[‘ Smallness of mind, meanness; an example of this. Also: a small-minded person.’]
Pronunciation: Brit. /ˌpɑːvəˈnɪmɪtɪ/, U.S. /ˌpɑrvəˈnɪmᵻdi/
Etymology: < classical Latin parvus small (see parvi- comb. form) + animus mind (see animus n.) + -ity suffix, probably formed as an antonym of magnanimity n. (compare quot. 1829 at main sense).
Now rare. Smallness of mind, meanness; an example of this. Also: a small-minded person.a1691 R. Boyle Free Disc. against Swearing Plea xiii, They will justly esteem your parvanimity so great that you deserve derision.
1829 Edinb. Lit. Gaz. July 131/2 The meanness and parvanimity of Bonaparte. [Note] I coin this word parvanimity as an adequate antithesis to magnanimity.
1840 Tait’s Edinb. Mag. 7 37 Memorably connected with the parvanimities of the English government at one period.
1873 F. Hall Mod. Eng. 33 (note) Persons..of the class of hopeless parvanimities of the true insular stamp.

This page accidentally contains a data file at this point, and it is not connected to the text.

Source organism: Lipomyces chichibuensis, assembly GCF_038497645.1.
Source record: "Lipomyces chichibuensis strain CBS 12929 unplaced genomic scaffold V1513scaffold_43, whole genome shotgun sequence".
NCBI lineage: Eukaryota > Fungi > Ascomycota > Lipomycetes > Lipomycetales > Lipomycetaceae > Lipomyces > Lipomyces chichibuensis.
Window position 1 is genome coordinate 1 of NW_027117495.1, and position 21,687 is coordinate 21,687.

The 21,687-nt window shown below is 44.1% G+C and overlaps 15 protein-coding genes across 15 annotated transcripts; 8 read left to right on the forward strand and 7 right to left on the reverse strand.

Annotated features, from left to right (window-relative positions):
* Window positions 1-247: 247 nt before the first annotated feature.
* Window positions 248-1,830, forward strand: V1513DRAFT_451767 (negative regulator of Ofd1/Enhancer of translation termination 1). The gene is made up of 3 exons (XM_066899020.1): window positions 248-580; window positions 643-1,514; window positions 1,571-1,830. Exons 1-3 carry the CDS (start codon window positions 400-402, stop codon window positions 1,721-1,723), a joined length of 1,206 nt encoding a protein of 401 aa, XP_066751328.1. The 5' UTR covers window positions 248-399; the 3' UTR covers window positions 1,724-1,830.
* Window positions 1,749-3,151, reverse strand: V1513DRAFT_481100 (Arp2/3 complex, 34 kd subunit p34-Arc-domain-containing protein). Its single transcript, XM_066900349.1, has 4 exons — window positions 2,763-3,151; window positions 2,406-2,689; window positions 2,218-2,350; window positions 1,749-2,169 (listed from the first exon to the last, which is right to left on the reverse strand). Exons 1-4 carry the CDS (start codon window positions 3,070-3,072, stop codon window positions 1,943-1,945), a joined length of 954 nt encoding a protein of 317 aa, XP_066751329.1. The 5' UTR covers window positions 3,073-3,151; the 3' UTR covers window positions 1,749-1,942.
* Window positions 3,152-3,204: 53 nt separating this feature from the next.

1950 Social Forces 29 202/2 Shall we prefer parvanimity?
parvˈanimous adj. small-minded.1819 Examiner 14 Nov. 731/2 We mean..any parvanimous great man, who would fain revenge his slavery at home by lording it out of doors.
1855 L. Hunt Let. 26 July (1862) II. 204 What I partly did myself, half for the reasons above mentioned, and half perhaps out of a sort of parvanimous wish not to assist the critics.
1945 Amer. Hist. Rev. 50 286 The conduct of most of the Republicans respecting the Treaty been discouragingly parvanimous.
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